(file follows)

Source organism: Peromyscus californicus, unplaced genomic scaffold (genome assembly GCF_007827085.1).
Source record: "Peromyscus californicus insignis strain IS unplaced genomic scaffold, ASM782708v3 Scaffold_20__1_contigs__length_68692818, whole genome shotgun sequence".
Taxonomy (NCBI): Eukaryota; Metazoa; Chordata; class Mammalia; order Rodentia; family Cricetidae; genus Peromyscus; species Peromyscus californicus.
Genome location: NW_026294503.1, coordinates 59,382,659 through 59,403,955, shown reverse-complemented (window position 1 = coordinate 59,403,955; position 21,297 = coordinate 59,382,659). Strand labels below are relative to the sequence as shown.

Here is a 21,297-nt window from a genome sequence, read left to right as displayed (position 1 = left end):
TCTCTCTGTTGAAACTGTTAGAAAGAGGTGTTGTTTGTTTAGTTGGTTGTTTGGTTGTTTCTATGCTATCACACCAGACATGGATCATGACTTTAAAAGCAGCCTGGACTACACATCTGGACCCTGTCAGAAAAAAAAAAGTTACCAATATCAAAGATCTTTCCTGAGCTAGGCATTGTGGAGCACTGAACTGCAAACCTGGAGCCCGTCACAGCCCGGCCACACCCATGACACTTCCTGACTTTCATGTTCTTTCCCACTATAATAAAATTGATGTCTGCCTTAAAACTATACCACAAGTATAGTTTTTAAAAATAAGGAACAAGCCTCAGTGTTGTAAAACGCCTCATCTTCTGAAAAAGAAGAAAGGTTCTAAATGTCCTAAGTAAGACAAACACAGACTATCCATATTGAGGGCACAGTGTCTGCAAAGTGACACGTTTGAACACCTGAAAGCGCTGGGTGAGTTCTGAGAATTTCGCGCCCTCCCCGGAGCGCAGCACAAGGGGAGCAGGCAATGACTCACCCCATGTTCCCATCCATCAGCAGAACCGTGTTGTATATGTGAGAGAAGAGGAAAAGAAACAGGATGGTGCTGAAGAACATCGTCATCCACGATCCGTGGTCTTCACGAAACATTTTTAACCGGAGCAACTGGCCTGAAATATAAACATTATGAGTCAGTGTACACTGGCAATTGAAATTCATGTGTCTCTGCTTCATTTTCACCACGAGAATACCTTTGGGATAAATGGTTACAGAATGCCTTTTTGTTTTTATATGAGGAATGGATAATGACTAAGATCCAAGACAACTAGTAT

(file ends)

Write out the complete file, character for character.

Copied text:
Source organism: Peromyscus californicus, unplaced genomic scaffold (genome assembly GCF_007827085.1).
Source record: "Peromyscus californicus insignis strain IS unplaced genomic scaffold, ASM782708v3 Scaffold_20__1_contigs__length_68692818, whole genome shotgun sequence".
Taxonomy (NCBI): Eukaryota; Metazoa; Chordata; class Mammalia; order Rodentia; family Cricetidae; genus Peromyscus; species Peromyscus californicus.
Genome location: NW_026294503.1, coordinates 59,382,659 through 59,403,955, shown reverse-complemented (window position 1 = coordinate 59,403,955; position 21,297 = coordinate 59,382,659). Strand labels below are relative to the sequence as shown.

Here is a 21,297-nt window from a genome sequence, read left to right as displayed (position 1 = left end):
TCTCTCTGTTGAAACTGTTAGAAAGAGGTGTTGTTTGTTTAGTTGGTTGTTTGGTTGTTTCTATGCTATCACACCAGACATGGATCATGACTTTAAAAGCAGCCTGGACTACACATCTGGACCCTGTCAGAAAAAAAAAAGTTACCAATATCAAAGATCTTTCCTGAGCTAGGCATTGTGGAGCACTGAACTGCAAACCTGGAGCCCGTCACAGCCCGGCCACACCCATGACACTTCCTGACTTTCATGTTCTTTCCCACTATAATAAAATTGATGTCTGCCTTAAAACTATACCACAAGTATAGTTTTTAAAAATAAGGAACAAGCCTCAGTGTTGTAAAACGCCTCATCTTCTGAAAAAGAAGAAAGGTTCTAAATGTCCTAAGTAAGACAAACACAGACTATCCATATTGAGGGCACAGTGTCTGCAAAGTGACACGTTTGAACACCTGAAAGCGCTGGGTGAGTTCTGAGAATTTCGCGCCCTCCCCGGAGCGCAGCACAAGGGGAGCAGGCAATGACTCACCCCATGTTCCCATCCATCAGCAGAACCGTGTTGTATATGTGAGAGAAGAGGAAAAGAAACAGGATGGTGCTGAAGAACATCGTCATCCACGATCCGTGGTCTTCACGAAACATTTTTAACCGGAGCAACTGGCCTGAAATATAAACATTATGAGTCAGTGTACACTGGCAATTGAAATTCATGTGTCTCTGCTTCATTTTCACCACGAGAATACCTTTGGGATAAATGGTTACAGAATGCCTTTTTGTTTTTATATGAGGAATGGATAATGACTAAGATCCAAGACAACTAGTAT